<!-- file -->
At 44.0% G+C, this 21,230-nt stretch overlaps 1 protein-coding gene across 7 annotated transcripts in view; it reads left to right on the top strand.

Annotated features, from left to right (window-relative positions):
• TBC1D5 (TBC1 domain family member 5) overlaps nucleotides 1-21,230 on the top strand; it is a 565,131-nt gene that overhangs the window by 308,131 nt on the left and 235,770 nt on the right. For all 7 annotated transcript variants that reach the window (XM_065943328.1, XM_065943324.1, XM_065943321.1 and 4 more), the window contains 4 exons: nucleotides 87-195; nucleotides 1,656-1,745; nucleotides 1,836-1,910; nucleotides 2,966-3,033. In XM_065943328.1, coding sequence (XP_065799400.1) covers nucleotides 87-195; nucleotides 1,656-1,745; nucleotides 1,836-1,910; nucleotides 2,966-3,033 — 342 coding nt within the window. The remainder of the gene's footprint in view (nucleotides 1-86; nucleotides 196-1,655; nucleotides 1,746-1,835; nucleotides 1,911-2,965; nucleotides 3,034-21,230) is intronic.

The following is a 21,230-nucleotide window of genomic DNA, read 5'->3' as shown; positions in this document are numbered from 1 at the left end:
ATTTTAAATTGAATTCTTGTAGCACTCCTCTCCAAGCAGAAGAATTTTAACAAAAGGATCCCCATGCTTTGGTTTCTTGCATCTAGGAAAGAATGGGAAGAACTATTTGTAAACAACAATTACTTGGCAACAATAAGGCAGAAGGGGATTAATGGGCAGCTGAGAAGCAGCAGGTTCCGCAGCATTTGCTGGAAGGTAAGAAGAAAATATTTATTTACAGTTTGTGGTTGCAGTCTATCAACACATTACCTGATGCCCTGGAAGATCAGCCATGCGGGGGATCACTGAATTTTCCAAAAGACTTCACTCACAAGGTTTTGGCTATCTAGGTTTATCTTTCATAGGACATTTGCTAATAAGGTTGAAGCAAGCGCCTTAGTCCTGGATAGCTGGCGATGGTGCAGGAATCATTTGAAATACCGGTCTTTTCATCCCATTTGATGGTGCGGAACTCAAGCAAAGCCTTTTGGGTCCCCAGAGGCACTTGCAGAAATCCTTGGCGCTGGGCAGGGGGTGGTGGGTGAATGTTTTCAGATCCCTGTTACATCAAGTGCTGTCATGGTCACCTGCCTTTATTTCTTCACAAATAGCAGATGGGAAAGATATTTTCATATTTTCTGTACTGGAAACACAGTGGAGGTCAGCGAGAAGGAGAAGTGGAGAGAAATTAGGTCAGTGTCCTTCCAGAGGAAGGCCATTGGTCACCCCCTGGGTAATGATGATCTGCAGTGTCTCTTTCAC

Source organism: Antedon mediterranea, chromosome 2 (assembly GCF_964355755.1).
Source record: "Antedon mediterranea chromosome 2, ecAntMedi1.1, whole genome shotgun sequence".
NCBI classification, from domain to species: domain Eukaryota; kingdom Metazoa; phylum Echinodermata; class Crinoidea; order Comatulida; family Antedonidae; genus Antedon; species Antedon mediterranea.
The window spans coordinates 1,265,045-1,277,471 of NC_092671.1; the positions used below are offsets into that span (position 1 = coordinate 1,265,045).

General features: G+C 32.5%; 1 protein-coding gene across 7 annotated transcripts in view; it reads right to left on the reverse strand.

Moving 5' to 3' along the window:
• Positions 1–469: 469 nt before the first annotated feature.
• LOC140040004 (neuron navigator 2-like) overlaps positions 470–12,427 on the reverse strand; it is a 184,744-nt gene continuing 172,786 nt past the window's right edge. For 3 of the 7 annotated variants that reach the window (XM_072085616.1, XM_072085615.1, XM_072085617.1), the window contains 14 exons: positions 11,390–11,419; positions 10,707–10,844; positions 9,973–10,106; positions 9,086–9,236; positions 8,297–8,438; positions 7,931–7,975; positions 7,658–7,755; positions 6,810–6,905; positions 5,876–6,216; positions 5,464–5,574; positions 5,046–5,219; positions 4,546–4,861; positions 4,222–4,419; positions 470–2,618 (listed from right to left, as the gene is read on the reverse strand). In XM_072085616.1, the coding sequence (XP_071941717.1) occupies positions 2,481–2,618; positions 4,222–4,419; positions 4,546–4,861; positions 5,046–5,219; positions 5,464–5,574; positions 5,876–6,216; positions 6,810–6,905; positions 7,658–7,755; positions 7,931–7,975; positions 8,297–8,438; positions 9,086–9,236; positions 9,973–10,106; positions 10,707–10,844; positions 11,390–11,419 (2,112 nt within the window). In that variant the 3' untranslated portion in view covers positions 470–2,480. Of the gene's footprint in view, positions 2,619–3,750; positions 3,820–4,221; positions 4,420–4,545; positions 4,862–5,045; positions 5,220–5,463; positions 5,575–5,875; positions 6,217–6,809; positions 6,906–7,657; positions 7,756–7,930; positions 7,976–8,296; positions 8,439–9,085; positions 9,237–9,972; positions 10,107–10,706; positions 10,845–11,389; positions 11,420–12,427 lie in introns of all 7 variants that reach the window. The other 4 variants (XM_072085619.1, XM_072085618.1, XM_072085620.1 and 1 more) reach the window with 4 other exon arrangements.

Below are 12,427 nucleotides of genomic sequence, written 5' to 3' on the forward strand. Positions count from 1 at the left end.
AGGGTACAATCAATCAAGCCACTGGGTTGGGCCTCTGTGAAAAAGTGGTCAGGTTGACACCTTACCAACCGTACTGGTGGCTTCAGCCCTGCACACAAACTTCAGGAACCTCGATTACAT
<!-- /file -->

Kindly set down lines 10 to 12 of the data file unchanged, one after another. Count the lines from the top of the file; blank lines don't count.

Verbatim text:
General features: G+C 32.5%; 1 protein-coding gene across 7 annotated transcripts in view; it reads right to left on the reverse strand.

Moving 5' to 3' along the window:
• Positions 1–469: 469 nt before the first annotated feature.